When TalkBack is enabled, is there any way to set the accessibility focus manual to a specific view? For instance, when my Activity is started I want TalkBack to automatically focus on a certain Button (yellow frame around the view) and read its content description.

What I've tried so far:


requestFocus(), it seems, is only requesting input focus and has nothing to do with accessibility focus. I've also tried:

    myButton.announceForAccessibility("accessibility test");
    myButton.performAccessibilityAction(64, null); // Equivalent to ACTION_ACCESSIBILITY_FOCUS

    AccessibilityManager manager = (AccessibilityManager) getSystemService(Context.ACCESSIBILITY_SERVICE);
    if (manager.isEnabled()) {
        AccessibilityEvent e = AccessibilityEvent.obtain();
        e.getText().add("another accessibility test");

None of this seems to work.

  • "When talkback is started". Do you mean as in, when talkback is active on my view. Or, when someone turns on talkback while your view is active?
    – MobA11y
    Feb 12, 2015 at 14:07
  • Neither. If TalkBack is enabled in the Settings, and an activity of my app is launched, I want the accessibility focus on a certain button inside my activity Feb 12, 2015 at 14:28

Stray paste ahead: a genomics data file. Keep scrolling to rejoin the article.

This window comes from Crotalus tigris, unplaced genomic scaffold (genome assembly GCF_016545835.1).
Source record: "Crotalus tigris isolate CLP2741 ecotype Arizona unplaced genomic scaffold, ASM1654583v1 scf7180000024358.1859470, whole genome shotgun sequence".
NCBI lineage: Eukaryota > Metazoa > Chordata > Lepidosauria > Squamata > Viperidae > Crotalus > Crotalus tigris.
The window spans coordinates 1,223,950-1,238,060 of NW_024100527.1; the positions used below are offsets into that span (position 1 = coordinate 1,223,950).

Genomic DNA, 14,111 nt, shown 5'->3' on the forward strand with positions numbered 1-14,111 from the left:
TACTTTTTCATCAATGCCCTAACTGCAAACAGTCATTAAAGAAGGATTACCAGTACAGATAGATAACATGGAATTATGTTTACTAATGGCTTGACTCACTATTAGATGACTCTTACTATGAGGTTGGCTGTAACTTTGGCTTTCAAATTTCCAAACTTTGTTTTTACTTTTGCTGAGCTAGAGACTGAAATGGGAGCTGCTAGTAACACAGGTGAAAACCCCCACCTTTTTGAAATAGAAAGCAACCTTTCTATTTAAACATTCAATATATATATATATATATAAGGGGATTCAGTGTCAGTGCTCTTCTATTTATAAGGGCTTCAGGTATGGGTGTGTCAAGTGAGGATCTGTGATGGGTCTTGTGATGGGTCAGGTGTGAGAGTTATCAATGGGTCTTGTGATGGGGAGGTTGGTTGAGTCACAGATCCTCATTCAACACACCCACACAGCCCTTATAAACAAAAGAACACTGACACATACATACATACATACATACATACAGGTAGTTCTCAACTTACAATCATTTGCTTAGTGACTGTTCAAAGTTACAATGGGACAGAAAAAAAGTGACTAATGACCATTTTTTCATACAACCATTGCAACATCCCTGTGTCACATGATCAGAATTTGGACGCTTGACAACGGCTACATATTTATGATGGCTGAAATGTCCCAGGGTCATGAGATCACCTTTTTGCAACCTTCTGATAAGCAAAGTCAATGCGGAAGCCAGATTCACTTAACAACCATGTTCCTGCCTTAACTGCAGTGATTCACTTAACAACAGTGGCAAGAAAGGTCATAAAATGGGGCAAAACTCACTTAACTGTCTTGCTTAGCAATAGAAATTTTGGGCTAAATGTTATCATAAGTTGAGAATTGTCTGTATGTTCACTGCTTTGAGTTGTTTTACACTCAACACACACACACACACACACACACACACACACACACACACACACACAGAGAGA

• Ah, okay, so when your activity loads, you would like to control which item is initially focused by talkback (android "focus" meaning something different from talkback focus). For accessibility purposes only.
    – MobA11y
    Feb 12, 2015 at 14:33
  • I'm curious why you believe you need to do this? It is generally considered poor practice to shift focus around on users automatically, and in fact, unless properly warned about, can be viewed as an accessibility violation in itself under guideline 3.2 of WCag 2.0. Though, I'm working on an answer, regardless.
    – MobA11y
    Feb 12, 2015 at 14:49
  • 1
    The target audience for my app are blind people. The main action of the app (taking a picture) is triggered by a particular button. I want the user to have immediate focus on this button when the app is launched, instead of swiping another 6 times before reaching it (which might be considered annoying). Feb 12, 2015 at 15:16

5 Answers 5


DISCLAIMER: Forcing focus on Activity load to be anywhere but at the top bar is always (okay, always should almost never be said), but really, just don't do it. It is a violation of all sorts of WCAG 2.0 regulations, including 3.2.1 and 3.2.3, regarding predictable navigation and context changes respectively. You are, likely, actually making your app MORE inaccessible by doing this.



You are using the correct function calls. All you should need to do is this:


The problem is more likely the point at which your attempting to do this. Talkback attaches itself to your activity slightly later in the activity cycle. The following solution illustrates this problem, I'm not sure there is a better way to do this, to be honest. I tried onPostResume, which is the last callback the Android OS calls, regarding the loading of activities, and still I had to add in a delay.

protected void onPostResume() {